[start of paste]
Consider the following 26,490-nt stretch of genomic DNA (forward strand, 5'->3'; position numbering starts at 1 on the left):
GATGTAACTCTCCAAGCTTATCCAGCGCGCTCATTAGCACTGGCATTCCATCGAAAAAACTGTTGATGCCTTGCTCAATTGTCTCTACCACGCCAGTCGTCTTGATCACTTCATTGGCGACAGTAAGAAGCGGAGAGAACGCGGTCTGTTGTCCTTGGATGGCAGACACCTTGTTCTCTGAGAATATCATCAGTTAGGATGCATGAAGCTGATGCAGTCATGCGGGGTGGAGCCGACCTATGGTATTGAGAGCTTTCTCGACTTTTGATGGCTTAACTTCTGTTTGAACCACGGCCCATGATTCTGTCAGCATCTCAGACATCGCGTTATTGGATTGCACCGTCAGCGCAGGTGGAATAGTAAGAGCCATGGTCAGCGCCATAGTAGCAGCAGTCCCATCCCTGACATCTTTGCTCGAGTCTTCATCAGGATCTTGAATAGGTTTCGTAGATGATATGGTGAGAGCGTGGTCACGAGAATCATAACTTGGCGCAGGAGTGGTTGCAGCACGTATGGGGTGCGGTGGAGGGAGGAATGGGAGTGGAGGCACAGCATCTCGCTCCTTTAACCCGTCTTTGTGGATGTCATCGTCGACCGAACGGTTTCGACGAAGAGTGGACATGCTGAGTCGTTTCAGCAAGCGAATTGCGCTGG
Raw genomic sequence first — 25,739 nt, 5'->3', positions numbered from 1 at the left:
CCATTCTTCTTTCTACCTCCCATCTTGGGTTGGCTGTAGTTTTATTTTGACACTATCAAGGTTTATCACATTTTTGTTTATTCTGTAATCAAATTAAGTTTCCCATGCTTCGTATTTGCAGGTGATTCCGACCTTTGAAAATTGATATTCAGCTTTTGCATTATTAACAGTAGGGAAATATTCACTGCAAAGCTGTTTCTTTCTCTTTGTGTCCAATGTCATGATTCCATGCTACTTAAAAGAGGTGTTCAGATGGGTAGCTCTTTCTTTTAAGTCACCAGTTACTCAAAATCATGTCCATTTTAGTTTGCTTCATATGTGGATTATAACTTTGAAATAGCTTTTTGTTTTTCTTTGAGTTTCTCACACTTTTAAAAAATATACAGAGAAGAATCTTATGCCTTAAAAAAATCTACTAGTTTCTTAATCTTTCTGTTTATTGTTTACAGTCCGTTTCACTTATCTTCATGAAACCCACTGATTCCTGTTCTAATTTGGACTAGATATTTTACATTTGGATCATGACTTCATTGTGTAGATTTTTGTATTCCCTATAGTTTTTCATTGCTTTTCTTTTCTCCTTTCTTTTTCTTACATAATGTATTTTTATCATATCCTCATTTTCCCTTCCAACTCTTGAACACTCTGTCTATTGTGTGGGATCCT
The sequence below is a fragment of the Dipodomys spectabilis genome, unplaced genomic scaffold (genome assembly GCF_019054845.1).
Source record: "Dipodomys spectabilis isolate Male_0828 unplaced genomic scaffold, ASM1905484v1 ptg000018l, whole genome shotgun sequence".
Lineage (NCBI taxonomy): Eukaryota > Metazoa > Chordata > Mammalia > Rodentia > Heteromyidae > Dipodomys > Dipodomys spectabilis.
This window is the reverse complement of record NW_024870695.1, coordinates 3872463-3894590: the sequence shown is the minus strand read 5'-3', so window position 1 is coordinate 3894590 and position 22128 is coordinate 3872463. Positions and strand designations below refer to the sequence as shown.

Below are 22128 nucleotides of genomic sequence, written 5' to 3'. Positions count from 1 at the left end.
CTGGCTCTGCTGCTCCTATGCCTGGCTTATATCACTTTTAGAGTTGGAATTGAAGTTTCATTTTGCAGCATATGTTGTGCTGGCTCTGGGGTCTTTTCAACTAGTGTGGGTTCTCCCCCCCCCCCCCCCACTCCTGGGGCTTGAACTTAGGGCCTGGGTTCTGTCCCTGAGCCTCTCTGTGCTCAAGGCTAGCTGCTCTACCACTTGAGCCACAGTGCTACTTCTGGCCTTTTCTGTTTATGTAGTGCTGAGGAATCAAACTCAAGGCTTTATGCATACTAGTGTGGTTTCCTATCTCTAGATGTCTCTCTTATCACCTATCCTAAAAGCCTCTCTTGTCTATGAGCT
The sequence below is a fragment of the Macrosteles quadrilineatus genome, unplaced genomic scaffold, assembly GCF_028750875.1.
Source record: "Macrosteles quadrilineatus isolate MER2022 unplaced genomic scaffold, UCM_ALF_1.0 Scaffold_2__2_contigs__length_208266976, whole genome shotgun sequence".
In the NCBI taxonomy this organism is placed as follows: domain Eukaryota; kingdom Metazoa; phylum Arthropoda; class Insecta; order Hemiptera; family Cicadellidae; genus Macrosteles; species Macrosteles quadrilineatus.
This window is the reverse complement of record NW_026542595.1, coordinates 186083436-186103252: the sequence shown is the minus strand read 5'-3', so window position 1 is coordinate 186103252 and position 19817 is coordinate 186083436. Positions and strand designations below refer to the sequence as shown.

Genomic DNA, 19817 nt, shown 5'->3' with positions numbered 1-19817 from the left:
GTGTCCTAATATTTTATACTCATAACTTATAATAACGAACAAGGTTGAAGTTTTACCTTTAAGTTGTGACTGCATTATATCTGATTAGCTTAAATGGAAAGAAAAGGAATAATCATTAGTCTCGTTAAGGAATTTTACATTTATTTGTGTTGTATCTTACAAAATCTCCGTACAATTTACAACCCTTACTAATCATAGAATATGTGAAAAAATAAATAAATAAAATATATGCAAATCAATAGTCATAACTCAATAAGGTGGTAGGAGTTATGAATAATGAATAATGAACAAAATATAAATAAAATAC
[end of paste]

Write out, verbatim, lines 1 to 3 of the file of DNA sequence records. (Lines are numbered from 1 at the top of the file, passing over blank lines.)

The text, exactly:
Consider the following 26,490-nt stretch of genomic DNA (forward strand, 5'->3'; position numbering starts at 1 on the left):
GATGTAACTCTCCAAGCTTATCCAGCGCGCTCATTAGCACTGGCATTCCATCGAAAAAACTGTTGATGCCTTGCTCAATTGTCTCTACCACGCCAGTCGTCTTGATCACTTCATTGGCGACAGTAAGAAGCGGAGAGAACGCGGTCTGTTGTCCTTGGATGGCAGACACCTTGTTCTCTGAGAATATCATCAGTTAGGATGCATGAAGCTGATGCAGTCATGCGGGGTGGAGCCGACCTATGGTATTGAGAGCTTTCTCGACTTTTGATGGCTTAACTTCTGTTTGAACCACGGCCCATGATTCTGTCAGCATCTCAGACATCGCGTTATTGGATTGCACCGTCAGCGCAGGTGGAATAGTAAGAGCCATGGTCAGCGCCATAGTAGCAGCAGTCCCATCCCTGACATCTTTGCTCGAGTCTTCATCAGGATCTTGAATAGGTTTCGTAGATGATATGGTGAGAGCGTGGTCACGAGAATCATAACTTGGCGCAGGAGTGGTTGCAGCACGTATGGGGTGCGGTGGAGGGAGGAATGGGAGTGGAGGCACAGCATCTCGCTCCTTTAACCCGTCTTTGTGGATGTCATCGTCGACCGAACGGTTTCGACGAAGAGTGGACATGCTGAGTCGTTTCAGCAAGCGAATTGCGCTGG
Raw genomic sequence first — 25,739 nt, 5'->3', positions numbered from 1 at the left: